If you’re moving, chances are high it will happen during the summer.
Northerners prefer to move without the chance of a blizzard striking, but even in the South, summer is peak season for home sales, storage and moving companies. Parents want to get settled before a new school year begins and, perhaps due to this, companies tend to transfer employees in summer months.
Not surprisingly, May is designated as National Moving Month, with tons of helpful and educational moving tips circulating before moving season goes into full swing. To boil things down, if you’re one of the estimated 20 million Americans packing up your life this summer, the key takeaway is this: Plan ahead.
A lot of that planning can be done before the first box is packed: Forwarding mail, setting up utilities, sorting and purging your stuff, and another task you might not think of in advance — updating your insurance.
Your homeowners or renters policy must be addressed, of course, and you might want additional coverage on your belongings while they are in transit. But even with auto insurance, rates vary by ZIP code and most states require a policy issued from that particular state. Overwhelmed? Nah, don’t be — here’s a handy timeline for a smooth transition:
As soon as you know the address:
As soon as you have it, let all your insurance providers know your new address and when you are moving. This is especially important if you are moving out of state because your provider may or may not be authorized to do business there, according to the National Association of Insurance Commissioners.
Your premiums may rise or drop based on where you live, and there are a lot of reasons for this. Larger cities, earthquake or flood prone areas are good examples. With auto insurance, longer commutes and urban areas with higher traffic congestion impact your premiums.
Since you’ll need to take a look at your policies anyway, now’s the time to multitask and do a little shopping around. To get quotes, you’ll need basic information about your new residence, such as the year it was built, whether it’s concrete slab or pier and beam, type of roof, etc. When comparing, look at more than the premiums, because you might be getting what you pay for — one insurer might offer a lower premium but way less coverage.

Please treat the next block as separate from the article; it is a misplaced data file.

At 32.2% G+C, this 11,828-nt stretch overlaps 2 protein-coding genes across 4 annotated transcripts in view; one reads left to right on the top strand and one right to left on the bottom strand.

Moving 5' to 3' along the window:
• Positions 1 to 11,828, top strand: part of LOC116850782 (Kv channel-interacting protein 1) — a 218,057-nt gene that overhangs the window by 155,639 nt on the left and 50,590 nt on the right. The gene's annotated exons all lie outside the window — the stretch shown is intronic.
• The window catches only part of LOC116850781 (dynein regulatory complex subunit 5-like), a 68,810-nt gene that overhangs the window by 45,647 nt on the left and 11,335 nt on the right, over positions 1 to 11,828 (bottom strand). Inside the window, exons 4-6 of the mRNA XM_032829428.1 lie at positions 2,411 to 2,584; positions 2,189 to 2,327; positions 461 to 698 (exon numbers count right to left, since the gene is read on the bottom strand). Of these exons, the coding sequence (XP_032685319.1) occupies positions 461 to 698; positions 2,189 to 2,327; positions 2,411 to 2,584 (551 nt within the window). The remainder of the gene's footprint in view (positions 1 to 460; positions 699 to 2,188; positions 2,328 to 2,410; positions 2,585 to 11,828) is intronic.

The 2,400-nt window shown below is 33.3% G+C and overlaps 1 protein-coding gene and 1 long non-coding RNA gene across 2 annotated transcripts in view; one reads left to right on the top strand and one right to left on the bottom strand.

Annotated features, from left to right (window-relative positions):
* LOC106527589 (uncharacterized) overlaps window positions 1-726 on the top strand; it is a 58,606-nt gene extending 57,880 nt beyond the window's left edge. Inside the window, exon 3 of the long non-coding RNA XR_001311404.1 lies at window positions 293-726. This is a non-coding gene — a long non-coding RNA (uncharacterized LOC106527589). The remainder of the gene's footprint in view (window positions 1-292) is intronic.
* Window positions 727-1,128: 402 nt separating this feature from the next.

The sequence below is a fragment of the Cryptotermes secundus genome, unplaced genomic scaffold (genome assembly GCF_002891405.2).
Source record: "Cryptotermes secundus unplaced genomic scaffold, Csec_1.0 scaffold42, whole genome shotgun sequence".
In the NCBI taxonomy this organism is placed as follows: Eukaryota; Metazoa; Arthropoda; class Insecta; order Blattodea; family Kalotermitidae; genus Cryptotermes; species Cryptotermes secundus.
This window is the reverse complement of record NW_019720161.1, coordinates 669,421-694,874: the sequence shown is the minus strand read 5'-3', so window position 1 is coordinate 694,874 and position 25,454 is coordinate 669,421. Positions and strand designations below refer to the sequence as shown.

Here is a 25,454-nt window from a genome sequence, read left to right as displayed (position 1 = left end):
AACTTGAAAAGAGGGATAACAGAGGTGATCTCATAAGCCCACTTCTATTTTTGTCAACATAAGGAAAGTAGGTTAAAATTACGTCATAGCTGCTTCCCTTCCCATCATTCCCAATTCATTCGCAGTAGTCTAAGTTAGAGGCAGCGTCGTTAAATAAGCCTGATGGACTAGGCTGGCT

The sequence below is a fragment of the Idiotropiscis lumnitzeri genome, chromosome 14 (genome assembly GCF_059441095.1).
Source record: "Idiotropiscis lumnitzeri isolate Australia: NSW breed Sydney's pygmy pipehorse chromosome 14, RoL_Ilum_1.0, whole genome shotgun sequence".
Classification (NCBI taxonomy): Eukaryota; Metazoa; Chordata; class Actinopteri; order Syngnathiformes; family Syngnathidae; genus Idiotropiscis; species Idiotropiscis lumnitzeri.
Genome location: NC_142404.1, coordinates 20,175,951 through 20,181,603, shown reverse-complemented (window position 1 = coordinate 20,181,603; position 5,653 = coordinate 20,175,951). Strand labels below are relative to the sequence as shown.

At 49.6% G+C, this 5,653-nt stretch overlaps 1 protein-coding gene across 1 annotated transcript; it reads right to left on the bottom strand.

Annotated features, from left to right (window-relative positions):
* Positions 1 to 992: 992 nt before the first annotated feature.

Shopping around is also something to think about if you prefer a local agent.
If you're hiring professional movers:
“If you have family heirlooms, stuff you can’t replace, put it in the car yourself,” says Steve Bernas, President of Chicago and Northern Illinois Better Business Bureau, who recommends hiring only certified professional moving companies.
When you hire them, expect them to ask you about insurance.
Your homeowner’s or renter’s policy will provide coverage in some types of mishaps, so find out about those in advance.
Fun fact: Moving companies are required have insurance, according to Federal Motor Carrier Safety Administration. The usual built-in coverage, called “released value,” is what is provided at no extra charge. With released value coverage, the mover pays you up to 60 cents per pound for lost or damaged items.
Available for an extra fee is “depreciated value coverage,” which is exactly what it sounds like. The mover pays you market value for a lost item, minus depreciation — or a pre-determined amount per pound.
If you’ve got really nice stuff, you can also purchase “replacement value” coverage, and be paid fully for any lost or damaged items.
Fast forward to moving/delivery day: Don’t let your movers leave before you check your belongings, including the contents of boxes if you can. If you find damage, get a signature from the mover acknowledging which items are damaged, so you can file a claim.
If it's a DIY move:
Before renting a van or truck, check to see if your auto insurance will cover the size truck you’ll need. Some policies exclude trucks of certain sizes, but most will let you add on coverage during the move, according to NAIC.
Supplemental liability insurance, or SLI, covers the renter and rental truck company if the driver causes injuries or damage, while limited damage waiver insurance, or LDW, protects the driver from having to pay for damages to the truck itself.
At least a week before moving day:
Make a written inventory of everything you’re taking with you and its value. In addition to a list, photos or a quick walk-through video of your possessions is a great preparation step should you need to make a claim later.
“This will make filing a claim easier, but it will also help you purchase the right amount of insurance,” says Jeanne Salvatore, senior vice president at the Insurance Information Institute.
Your list of valuables is an every-changing one, thus experts recommend updating it before and after every move.
“When people move from one home to another, it usually comes with a purge of personal property you no longer need or want that goes to charity or the junkyard,” says John Bodrozic, co-founder of El Dorado Hills, California-based HomeZada, a company that provides digital home management services. “Then in the next 30 days after the move to the new house, new furniture, electronics and tools get purchased.”
Jason Hargraves is the managing editor of insuranceQuotes.com — which publishes in-depth studies, data and analysis related to auto, home, health, life and business insurance—where he studies the insurance industry in order to direct and oversee the management of editorial content that provides trusted tips, advice and insights for consumers.
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